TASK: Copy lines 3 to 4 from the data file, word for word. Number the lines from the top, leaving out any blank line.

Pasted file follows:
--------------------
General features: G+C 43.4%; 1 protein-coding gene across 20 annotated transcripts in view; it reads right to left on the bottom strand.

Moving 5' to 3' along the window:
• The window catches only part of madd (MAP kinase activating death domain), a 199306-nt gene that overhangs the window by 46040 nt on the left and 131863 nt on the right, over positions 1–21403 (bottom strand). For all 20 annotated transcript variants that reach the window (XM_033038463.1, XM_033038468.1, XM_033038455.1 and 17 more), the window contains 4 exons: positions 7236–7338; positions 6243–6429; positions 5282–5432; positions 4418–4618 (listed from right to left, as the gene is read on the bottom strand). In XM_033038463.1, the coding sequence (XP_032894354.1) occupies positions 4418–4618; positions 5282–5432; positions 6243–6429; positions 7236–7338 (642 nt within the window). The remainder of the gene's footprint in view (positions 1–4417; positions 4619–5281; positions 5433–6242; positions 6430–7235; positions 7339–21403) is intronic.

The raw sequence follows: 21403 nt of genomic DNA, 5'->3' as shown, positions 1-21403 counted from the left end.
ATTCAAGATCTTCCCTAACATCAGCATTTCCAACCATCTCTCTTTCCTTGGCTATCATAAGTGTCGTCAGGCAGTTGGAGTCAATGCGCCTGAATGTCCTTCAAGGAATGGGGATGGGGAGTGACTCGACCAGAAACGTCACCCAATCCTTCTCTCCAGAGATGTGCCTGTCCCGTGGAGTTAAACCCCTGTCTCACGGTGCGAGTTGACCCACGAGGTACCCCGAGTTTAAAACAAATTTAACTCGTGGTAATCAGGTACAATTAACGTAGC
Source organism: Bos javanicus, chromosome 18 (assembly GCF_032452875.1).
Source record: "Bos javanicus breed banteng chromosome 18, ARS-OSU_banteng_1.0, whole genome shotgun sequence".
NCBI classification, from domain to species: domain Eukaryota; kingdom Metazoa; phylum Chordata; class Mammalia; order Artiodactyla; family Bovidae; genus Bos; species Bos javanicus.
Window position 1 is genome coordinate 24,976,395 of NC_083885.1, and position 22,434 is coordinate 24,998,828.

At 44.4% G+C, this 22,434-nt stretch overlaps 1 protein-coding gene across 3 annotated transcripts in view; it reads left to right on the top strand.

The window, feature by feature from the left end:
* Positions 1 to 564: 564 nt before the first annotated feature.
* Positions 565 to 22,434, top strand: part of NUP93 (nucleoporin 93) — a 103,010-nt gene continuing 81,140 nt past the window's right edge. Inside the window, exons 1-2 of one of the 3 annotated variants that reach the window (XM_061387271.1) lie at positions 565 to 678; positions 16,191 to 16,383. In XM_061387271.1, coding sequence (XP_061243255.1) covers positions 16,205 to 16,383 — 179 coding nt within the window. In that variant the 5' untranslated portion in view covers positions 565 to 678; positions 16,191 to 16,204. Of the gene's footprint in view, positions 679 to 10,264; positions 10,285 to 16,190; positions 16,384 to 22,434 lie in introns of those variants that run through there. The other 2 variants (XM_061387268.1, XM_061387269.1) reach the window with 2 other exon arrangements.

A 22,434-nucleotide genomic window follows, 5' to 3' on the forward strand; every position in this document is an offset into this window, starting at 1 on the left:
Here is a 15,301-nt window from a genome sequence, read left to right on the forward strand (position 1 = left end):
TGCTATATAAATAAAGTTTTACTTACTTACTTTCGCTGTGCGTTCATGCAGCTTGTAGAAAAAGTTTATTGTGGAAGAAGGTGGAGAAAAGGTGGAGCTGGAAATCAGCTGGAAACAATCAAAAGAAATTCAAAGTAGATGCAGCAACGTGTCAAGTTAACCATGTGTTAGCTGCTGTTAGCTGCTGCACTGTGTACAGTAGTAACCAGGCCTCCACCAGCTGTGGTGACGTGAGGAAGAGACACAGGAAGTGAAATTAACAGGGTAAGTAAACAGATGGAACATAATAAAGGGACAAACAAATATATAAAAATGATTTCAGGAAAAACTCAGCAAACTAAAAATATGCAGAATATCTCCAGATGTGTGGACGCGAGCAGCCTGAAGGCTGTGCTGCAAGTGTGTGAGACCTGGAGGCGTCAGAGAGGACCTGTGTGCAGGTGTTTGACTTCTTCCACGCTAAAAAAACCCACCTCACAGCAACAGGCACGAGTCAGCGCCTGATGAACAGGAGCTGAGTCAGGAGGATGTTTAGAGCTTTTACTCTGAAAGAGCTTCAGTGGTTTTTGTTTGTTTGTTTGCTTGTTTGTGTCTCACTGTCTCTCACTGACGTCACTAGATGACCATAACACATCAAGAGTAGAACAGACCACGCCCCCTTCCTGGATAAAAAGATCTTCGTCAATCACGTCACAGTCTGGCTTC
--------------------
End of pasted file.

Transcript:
• The window catches only part of madd (MAP kinase activating death domain), a 199306-nt gene that overhangs the window by 46040 nt on the left and 131863 nt on the right, over positions 1–21403 (bottom strand). For all 20 annotated transcript variants that reach the window (XM_033038463.1, XM_033038468.1, XM_033038455.1 and 17 more), the window contains 4 exons: positions 7236–7338; positions 6243–6429; positions 5282–5432; positions 4418–4618 (listed from right to left, as the gene is read on the bottom strand). In XM_033038463.1, the coding sequence (XP_032894354.1) occupies positions 4418–4618; positions 5282–5432; positions 6243–6429; positions 7236–7338 (642 nt within the window). The remainder of the gene's footprint in view (positions 1–4417; positions 4619–5281; positions 5433–6242; positions 6430–7235; positions 7339–21403) is intronic.

The raw sequence follows: 21403 nt of genomic DNA, 5'->3' as shown, positions 1-21403 counted from the left end.